“Stakeholders and policy makers must also recognise that they can no longer look at art with the same lens, and that in order to tap into a young, yet vocal and digitally savvy audience to help revitalise Singapore’s arts scene, they need to stop thinking traditionally,” added Mr Koh.

 

Some challenges remain

While there have been efforts by industry stakeholders to support the illustration scene here, some artists are still finding it hard to hold down stable work.

Ms Sarah Isabel Tan, 29, a freelance artist from Singapore, makes a series of pastel, palm-sized cat figurines called Darumaos, and has self-published her sketchbooks. While she has an online business selling her artwork, she is on the lookout for work with a more stable income. After studying animation at NYP, she took up jobs with Warner Brothers, and some gaming companies in Singapore. But Ms Tan told TMG that most of her previous jobs were short term projects, aside from her work online. “I have had something like five jobs over the span of my working career, aside from freelance and nothing really lasted very long, usually due to either a volatile working environment or poorly managed cash flow,” said Ms Tan.

Ms Tan’s series of self-designed Darumaos

“I guess the biggest problem for me right now is being a sustainable artist. Having a long term job. I have friends who are successful freelancers as they have found their market but I don’t think I’ve really found mine yet,” she added.

For young artists just starting out, Mr Ng Kian Chuan, 32, manager of Collateral Damage Studios, an art studio with courses for illustration, comics and animation, noticed that many struggled with the lack of business know-how.

“For a lot of artists it’s the lack of business knowledge. They may know how to draw, but even that alone is not enough. Some artists don’t know how to price their works, they think that it’s alright to sell their works for a lower price, and they don’t know the market rate. This would be unsustainable in the long run,” said Mr Ng.

 

A growing market here

Recently, the graphic novel has taken a front seat in Singapore’s literary circles. Sonny Liew’s The Art of Charlie Chan Hock Chye (Link to our review here) was nominated in six categories at the prestigious 2017 Eisner Awards. Published in 2015 by Epigram Books, it sold 9,000 copies in Singapore, and just last year, it was awarded the 2016 Singapore Literature Prize for English Fiction.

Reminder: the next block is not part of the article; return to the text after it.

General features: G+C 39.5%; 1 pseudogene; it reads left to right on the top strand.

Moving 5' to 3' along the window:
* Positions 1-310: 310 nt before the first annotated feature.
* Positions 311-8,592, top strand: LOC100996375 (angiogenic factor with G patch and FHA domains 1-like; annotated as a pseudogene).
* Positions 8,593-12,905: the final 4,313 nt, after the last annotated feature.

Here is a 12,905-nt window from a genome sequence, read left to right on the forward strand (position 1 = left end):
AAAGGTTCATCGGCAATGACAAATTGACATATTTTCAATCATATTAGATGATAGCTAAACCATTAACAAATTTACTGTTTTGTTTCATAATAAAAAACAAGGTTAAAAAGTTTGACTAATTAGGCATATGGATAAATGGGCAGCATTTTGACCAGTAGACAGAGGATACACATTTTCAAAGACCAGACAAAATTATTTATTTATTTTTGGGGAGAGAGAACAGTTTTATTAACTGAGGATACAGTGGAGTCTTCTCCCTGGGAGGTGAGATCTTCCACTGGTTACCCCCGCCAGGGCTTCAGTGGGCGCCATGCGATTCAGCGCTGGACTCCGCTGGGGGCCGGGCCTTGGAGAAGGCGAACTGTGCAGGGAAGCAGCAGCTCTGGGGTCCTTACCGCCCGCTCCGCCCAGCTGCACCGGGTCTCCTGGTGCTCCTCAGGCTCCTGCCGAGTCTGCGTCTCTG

It is clear to Mr Kenny Leck that more artists are creating now. Math Paper Press has published works like The Resident Tourist, an eight part ongoing autobiographical comic series by Troy Chin; The Unsavoury Alphabet, an illustrated crime diary story by Gene Whitlock; and Fatman and Superchub, a comic strip by Stephanie Ho. “There has been a supply of content in recent years. In the past, famed filmmaker Eric Khoo was originally working on his illustration work, dabbling in comic drawings but never got round publishing it. The market for locally produced content of this nature was almost non-existent at that time,” said Mr Leck.

Illustrators are also branching out to different industries. Some have ventured into the gaming industry to design characters and artwork. Ubisoft Singapore had a hand at designing the artwork in Assassin’s Creed, an action-fantasy video-game series. Kaiju Den is exploring new technologies like virtual reality (VR) with their newly released title on PlayStation, Stratos Fantasea. At Doujima, Kaiju Den invited attendees to test and experience this first hand.

Kaiju Den’s VR testing of Stratos Fantasea at Doujima

The G has also actively supported art events like Doujima and SABF. “Doujima is funded by the National Arts Council (NAC) and many sponsors, so it shows that the government supports art events like this, which is very encouraging,” said Ms Charlotte Lee from The Neo Tokyo Project.

Moving forward, Mr Koh believes that a “robust publishing infrastructure” and “more private and public funding” will help give creators a leg up. But Mr Edmund Wee, the CEO of Epigram Books said that the growth in publishing is still too slow. “The publishing and art scene in Singapore has improved, but it has not been improving fast enough,” said Mr Wee. He pointed out the National Literary Reading Writing Survey in 2015, which he found that two in five people preferred the internet and social media to reading, and that only one in four readers had read books by Singaporean writers. “Look at the survey that NAC did in 2015, that only one in four people are reading Singaporean literature. We don’t have a flourishing reading culture. That means that in the past 20 years, it was not encouraged,” said Mr Wee.